If Delta Dialogues participants go out into the world and are more visionary, more holistic in their thinking, more compassionate about other stakeholder groups, and more courageous in speaking up, that is a huge accomplishment. It’s not collective action, which is more tangible and exciting. But it is profound. It is individuals, supported and challenged by a circle, changing the world.

That’s the power of the Delta Dialogues. That’s the power of sitting in circle.

Reply to this Post

Delta Dialogues in the News

by | February 21st, 2013

DD Panel Discussion

Although the Delta Dialogues have been in hiatus, it doesn’t mean we haven’t been busy. On February 6, 2013, the Delta Dialogues was featured in a panel discussion entitled “Is Peace Possible In the Delta Water Wars?” at the UC Center in Sacramento. Panelists were Jason Peltier, Dale Hoffman-Floerke, Russell van Loben Sels, and Gilbert Cosio. Joe Mathews, who usually writes on this blog, was the moderator.

About 150 people attended the hour long panel discussion. Daniel Weintraub, from HealthyCal.org, wrote a nice summary at their website, here.

Reply to this Post

Delta Dialogues Final Report Now Available

by | February 6th, 2013

Delta Dialogues Phase 1 Story CoverFrom May through October 2012, our intrepid storyteller, Joe Mathews, blogged about the first phase of the Delta Dialogues right here, as it happened. Since then, Joe has been interviewing participants, doing research, and fleshing out the story. The result is this wonderful, cohesive account of the whole process, made visually stunning by designer, Amy Wu. It’s a free download, so please share it widely, and let us know what you think in the comments below!

Reply to this Post

Is Peace Possible in the Delta Water Wars?

by | January 17th, 2013


On Wednesday, February 6, 2013, several of our Delta Dialogues participants (Jason Peltier, Dale Hoffman-Floerke, Gilbert Cosio, and Russell van Loben Sels) will be telling the story of our process in a panel discussion hosted by the UC Center in Sacramento and moderated by our storyteller, Joe Mathews.

Is Peace Possible in the Delta Water Wars?
February 6, 2013, 12:00-1:30pm
UC Center Sacramento, 1130 K St.

Free event. Lunch provided.

The conventional wisdom is that change in the Delta will come slowly, or not at all. Too much conflict. Too many stakeholders. Too many competing interests. All that litigation. But over the last year, a group of stakeholders in the Delta — representing a wide range of interests including agriculture, fisheries, environmental NGOs, local government, water agencies, levees, state and federal agencies — engaged in a novel process, the Delta Dialogues, in an attempt to come together. It wasn’t a negotiation, but an intense, facilitated conversation — with real-time mapping of the dialogue — with the goal of coming to a shared understanding of the Delta’s problems, and potential ways forward. They began these Delta Dialogues not trusting one another, but by the end, things had changed. Four dialogues participants — Jason Peltier of Westlands Water District, Dale Hoffman-Floerke of the State Department of Water Resources, Gilbert Cosio of MBK Engineers, and Russell van Loben Sels of the Sacramento County Farm Bureau — visit the UC Center to discuss what happened and whether the dialogues point a way to peace and progress in the Delta wars. (Moderated by Joe Mathews, Zócalo Public Square).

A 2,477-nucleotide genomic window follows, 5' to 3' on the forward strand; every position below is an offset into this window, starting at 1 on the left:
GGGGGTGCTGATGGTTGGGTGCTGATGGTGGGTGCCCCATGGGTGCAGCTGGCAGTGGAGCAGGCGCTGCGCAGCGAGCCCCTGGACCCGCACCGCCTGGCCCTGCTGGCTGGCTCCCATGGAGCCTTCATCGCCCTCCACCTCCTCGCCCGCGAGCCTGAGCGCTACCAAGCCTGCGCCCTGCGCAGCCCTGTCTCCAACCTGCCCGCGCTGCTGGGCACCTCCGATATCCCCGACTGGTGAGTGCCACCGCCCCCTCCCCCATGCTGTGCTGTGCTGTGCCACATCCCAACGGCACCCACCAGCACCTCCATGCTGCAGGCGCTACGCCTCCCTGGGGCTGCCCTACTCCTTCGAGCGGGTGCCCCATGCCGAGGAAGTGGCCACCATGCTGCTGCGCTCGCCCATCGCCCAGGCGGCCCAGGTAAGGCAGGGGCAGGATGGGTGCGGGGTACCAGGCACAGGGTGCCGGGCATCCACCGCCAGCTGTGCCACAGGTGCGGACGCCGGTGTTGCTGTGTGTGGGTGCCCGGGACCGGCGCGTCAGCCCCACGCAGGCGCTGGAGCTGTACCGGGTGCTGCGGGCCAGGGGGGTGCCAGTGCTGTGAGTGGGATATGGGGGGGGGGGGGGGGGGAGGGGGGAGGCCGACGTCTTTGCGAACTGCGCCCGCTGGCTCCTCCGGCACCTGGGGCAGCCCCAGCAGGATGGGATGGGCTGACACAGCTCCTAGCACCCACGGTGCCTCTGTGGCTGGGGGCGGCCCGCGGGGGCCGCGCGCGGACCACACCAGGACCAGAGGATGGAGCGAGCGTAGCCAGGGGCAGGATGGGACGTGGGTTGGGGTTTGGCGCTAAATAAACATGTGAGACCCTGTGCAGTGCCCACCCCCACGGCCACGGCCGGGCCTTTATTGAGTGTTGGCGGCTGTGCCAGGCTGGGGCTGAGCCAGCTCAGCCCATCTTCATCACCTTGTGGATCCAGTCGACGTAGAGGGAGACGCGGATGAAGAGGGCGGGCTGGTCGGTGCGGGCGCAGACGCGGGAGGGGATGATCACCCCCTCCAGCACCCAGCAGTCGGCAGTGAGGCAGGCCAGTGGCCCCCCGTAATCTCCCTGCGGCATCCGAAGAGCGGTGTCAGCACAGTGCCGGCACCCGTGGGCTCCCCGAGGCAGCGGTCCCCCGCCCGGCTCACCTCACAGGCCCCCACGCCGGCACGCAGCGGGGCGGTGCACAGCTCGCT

You can register at the UC Center website. Please spread the word! Looking forward to seeing many of you there.

Reply to this Post

Our Participants Describe What They’ve Learned

by | October 12th, 2012

As the first phase of the Delta Dialogues draws to a close (our final meeting is at the end of this month), we asked our participants to explain what this process was all about, what they learned, what the impact might be, and why we should continue this experiment. Here’s a five-minute video compilation of what some of them said:

Based on what we’ve seen and heard so far, we think it’s essential that this process continue. We’re working on designing the next phase of the Delta Dialogues to extend this work for another year. If you have thoughts, please share them in the comments below. Stay tuned.

Many thanks to Matt Sengbusch for creating this video.

Reply to this Post